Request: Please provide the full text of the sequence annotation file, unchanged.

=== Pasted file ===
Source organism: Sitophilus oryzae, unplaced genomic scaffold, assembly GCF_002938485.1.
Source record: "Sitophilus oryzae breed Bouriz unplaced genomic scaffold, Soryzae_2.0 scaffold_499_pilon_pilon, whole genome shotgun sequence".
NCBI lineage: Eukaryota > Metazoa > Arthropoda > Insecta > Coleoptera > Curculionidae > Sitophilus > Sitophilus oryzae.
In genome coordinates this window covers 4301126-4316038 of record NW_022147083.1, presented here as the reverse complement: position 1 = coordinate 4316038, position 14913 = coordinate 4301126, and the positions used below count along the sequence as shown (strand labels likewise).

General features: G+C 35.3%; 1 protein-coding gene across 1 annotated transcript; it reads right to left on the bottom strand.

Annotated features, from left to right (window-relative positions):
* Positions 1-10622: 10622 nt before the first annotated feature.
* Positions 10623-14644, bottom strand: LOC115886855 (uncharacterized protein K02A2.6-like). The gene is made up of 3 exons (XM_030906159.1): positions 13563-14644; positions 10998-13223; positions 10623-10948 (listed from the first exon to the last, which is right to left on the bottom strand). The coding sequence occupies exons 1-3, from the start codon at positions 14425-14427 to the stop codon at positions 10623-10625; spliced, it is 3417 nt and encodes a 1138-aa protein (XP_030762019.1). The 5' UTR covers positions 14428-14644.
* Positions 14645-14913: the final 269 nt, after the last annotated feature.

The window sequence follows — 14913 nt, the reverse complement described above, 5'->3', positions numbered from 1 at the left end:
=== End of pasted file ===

Source organism: Sitophilus oryzae, unplaced genomic scaffold, assembly GCF_002938485.1.
Source record: "Sitophilus oryzae breed Bouriz unplaced genomic scaffold, Soryzae_2.0 scaffold_499_pilon_pilon, whole genome shotgun sequence".
NCBI lineage: Eukaryota > Metazoa > Arthropoda > Insecta > Coleoptera > Curculionidae > Sitophilus > Sitophilus oryzae.
In genome coordinates this window covers 4301126-4316038 of record NW_022147083.1, presented here as the reverse complement: position 1 = coordinate 4316038, position 14913 = coordinate 4301126, and the positions used below count along the sequence as shown (strand labels likewise).

General features: G+C 35.3%; 1 protein-coding gene across 1 annotated transcript; it reads right to left on the bottom strand.

Annotated features, from left to right (window-relative positions):
* Positions 1-10622: 10622 nt before the first annotated feature.
* Positions 10623-14644, bottom strand: LOC115886855 (uncharacterized protein K02A2.6-like). The gene is made up of 3 exons (XM_030906159.1): positions 13563-14644; positions 10998-13223; positions 10623-10948 (listed from the first exon to the last, which is right to left on the bottom strand). The coding sequence occupies exons 1-3, from the start codon at positions 14425-14427 to the stop codon at positions 10623-10625; spliced, it is 3417 nt and encodes a 1138-aa protein (XP_030762019.1). The 5' UTR covers positions 14428-14644.
* Positions 14645-14913: the final 269 nt, after the last annotated feature.

The window sequence follows — 14913 nt, the reverse complement described above, 5'->3', positions numbered from 1 at the left end: